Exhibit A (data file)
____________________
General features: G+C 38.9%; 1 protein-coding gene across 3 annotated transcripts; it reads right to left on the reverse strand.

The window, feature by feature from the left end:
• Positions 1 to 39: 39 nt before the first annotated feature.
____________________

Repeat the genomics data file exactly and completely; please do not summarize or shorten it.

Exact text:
General features: G+C 38.9%; 1 protein-coding gene across 3 annotated transcripts; it reads right to left on the reverse strand.

The window, feature by feature from the left end:
• Positions 1 to 39: 39 nt before the first annotated feature.